Remove the flag
I find it hard to believe that a friendly state like South Carolina would choose to offend almost one-third of its own population. While some criticize the NAACP for boycotting college athletic tournaments (at a projected loss of $6 million per event) and try to find a way around the boycott, the greater issue is the offense to the more than 1.35 million African-Americans who live in the state and to many others of varied ethnic backgrounds who are embarrassed by it.
The Confederate flag cannot honestly be separated from the cause it represented, which was the continued enslavement of blacks brought to this country against their will. Those who argue it represents protecting states’ rights must admit that those rights revolved around the owning of slaves.
Great strides have been made toward healing racial wounds and divisions in the state; I have witnessed these and participated in them. I believe that removing the flag from its present location and placing it in a museum will further the healing process.
How much better it will be when the NAACP and all South Carolinians support efforts to bring college athletic tournaments to our state.
Rev. Edward J. Grant
Calvary Lutheran Church
After reading Brian Hicks’ Aug. 18 column exploring the reasons for hiring a sitting state senator to head the Charleston airport, it makes even less sense than we thought.
This is not enlightened political leadership, but pettiness and a power grab to even the political odds. (This is our political leadership. It’s almost beyond belief, but maybe it shouldn’t be.)
These people are playing with a major entity in our county and state, which is about to spend $150 million.
It’s time for all politicians to resign from the board of the Aviation Authority. Appoint a board of experienced business people. Hire the best person we can find for the job — someone who reports to the board and runs the authority like the business it is, not a political fiefdom.
We seniors would like to ask Colleen Condon where Charleston County found $3 million for a skateboard park. Three years ago she said the county would try to find funds and a location west of the Ashley for a senior center.
There is one downtown, one in Mount Pleasant and one on James Island. The one on James Island is great (I am a member), but some seniors, including myself, do not like to drive on Folly Road at all.
This is especially true at night when the center offers social activities.
As a father of three students in the Charleston County School District, I have been attending “fact and fee” days.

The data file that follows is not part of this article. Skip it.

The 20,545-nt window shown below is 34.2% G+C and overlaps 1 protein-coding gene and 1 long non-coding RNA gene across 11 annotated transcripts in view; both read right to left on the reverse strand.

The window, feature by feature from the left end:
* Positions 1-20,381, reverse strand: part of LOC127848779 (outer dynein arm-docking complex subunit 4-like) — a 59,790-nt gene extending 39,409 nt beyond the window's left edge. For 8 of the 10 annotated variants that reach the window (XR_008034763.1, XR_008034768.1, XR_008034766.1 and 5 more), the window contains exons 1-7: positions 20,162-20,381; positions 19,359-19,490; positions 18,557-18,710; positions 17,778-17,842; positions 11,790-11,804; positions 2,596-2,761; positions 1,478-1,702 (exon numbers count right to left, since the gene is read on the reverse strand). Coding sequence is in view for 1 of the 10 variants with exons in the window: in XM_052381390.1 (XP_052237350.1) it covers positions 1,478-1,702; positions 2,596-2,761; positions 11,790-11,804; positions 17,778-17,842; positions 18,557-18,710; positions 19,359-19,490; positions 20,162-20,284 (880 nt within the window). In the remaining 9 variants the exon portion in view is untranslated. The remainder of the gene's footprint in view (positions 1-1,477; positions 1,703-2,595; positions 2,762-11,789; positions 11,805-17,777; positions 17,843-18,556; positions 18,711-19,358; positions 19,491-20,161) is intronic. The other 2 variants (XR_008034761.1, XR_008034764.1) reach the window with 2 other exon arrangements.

At Thomas C. Cario Middle School, I happened to see the CCSD Vision 2016, 2011-2012 Annual Report. I didn’t get beyond the first line of an introductory message from Dr. Nancy McGinley, superintendent, before I found a serious contradiction between the stated goals and my personal experience.
Dr. McGinley states that, “Vision 2016 [goals] are rooted in a firm belief: with the right supports, high expectations, and great teaching…” High expectations? I beg to differ.
I have a child who is a dedicated and conscientious student who performs at a high level in the classroom. But because of a formulaic system called the “placement rubric” she cannot get into the honors classes that she needs in order to be challenged (by high expectations). This is not an isolated instance. I have spoken to other parents whose children are being denied the opportunity to take honors courses due to the placement rubric.
The rubric uses five criteria, with various point values attached to each. Ten points total are available, and a student must have seven or more to qualify for honors courses. Six points are associated with standardized test scores. The two most important criteria, in my opinion, are current course grade and teacher recommendation, each worth one point. So, past performance and the opinion of a professional educator (a great teacher Dr. McGinley would say) with intimate knowledge of a student’s work ethic and ability only account for 20 percent of the available points.
When evaluating you, does your employer ask you what your SAT or ACT score was?
Harold C. Surface III
Fix the board
Beneath the chaos of replacing the director of the Charleston County Aviation Authority is an issue I have not heard addressed.
We are told that when the director, Sue Stevens, resigned, she gave as her reason the impossibility of working with the board. By all published accounts, she was a competent director, so why were her complaints not then investigated and published?
If the board is acting properly and not interfering with the operation of the authority, the public needs to be assured of this.
If they are not, then what will change with a new director?
Harriet S. Little
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